Abstract

This brief examines married and single women’s contributions to family income using Current Population Survey data for 2000 and 2013. Women’s contributions to family income are essential for most families. This is obviously true for the growing number of single-mother families, but increasingly so for married couple families. While dual-earner families are doing relatively well, family income overall has been stagnant or decreasing among single-earner families, resulting in a widening income gap. Author Kristin Smith reports that of different family types, married couples in which the husband was the primary earner had the highest median family income in 2013 ($101,000), followed closely by married couples in which both spouses had similar earnings ($98,000). In contrast, single mothers with children had the lowest median family income ($30,000). In addition, from 2000 to 2013, the proportion of women in husband primary-earner families decreased from 22 percent to 16 percent. This decline is due in part to delayed marriage but also to shifts in women’s breadwinning patterns.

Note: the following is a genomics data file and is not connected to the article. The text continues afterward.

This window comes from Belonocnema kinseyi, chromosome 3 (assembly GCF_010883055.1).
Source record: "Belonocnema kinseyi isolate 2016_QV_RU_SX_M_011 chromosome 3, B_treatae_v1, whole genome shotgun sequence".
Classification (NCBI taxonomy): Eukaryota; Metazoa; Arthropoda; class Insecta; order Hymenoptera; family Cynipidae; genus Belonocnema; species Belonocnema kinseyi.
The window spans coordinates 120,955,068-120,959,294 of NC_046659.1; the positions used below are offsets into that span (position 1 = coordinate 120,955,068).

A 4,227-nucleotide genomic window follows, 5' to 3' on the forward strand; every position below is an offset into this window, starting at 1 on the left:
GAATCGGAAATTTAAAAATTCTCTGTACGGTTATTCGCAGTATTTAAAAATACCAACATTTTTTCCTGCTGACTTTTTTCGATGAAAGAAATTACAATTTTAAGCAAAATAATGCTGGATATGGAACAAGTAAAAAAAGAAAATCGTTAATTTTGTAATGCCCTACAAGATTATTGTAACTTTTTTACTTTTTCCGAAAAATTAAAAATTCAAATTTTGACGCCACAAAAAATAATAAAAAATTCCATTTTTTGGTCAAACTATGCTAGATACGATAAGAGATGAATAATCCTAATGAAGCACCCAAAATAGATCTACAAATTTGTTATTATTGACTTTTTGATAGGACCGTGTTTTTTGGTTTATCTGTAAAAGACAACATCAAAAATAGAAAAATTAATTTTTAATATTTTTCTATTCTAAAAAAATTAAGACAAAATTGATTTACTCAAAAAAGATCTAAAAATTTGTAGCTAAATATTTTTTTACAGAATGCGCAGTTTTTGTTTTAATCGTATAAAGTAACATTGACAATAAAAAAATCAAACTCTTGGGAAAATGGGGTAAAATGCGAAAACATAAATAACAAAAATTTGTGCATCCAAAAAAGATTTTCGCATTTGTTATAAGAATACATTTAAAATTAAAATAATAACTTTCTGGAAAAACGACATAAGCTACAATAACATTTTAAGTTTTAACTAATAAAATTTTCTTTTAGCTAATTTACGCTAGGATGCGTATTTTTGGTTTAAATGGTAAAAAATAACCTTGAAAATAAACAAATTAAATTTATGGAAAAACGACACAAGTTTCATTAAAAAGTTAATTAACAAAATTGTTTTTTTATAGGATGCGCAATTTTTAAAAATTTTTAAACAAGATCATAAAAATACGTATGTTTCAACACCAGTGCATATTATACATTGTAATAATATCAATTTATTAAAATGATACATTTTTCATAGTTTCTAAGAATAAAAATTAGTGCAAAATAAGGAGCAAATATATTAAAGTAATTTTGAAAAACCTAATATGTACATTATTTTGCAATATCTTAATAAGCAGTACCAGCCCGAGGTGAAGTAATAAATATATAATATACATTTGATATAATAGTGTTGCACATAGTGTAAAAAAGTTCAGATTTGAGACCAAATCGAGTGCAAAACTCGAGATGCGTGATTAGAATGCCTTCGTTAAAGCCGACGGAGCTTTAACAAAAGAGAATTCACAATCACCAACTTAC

Publication Date

Summer 6-30-2015

Series

National Issue Brief No. 84

Publisher

Durham, N.H. : Carsey School of Public Policy, University of New Hampshire

Document Type

Article

Rights

Copyright 2015. Carsey School of Public Policy. These materials may be used for the purposes of research, teaching, and private study. For all other uses, contact the copyright holder.

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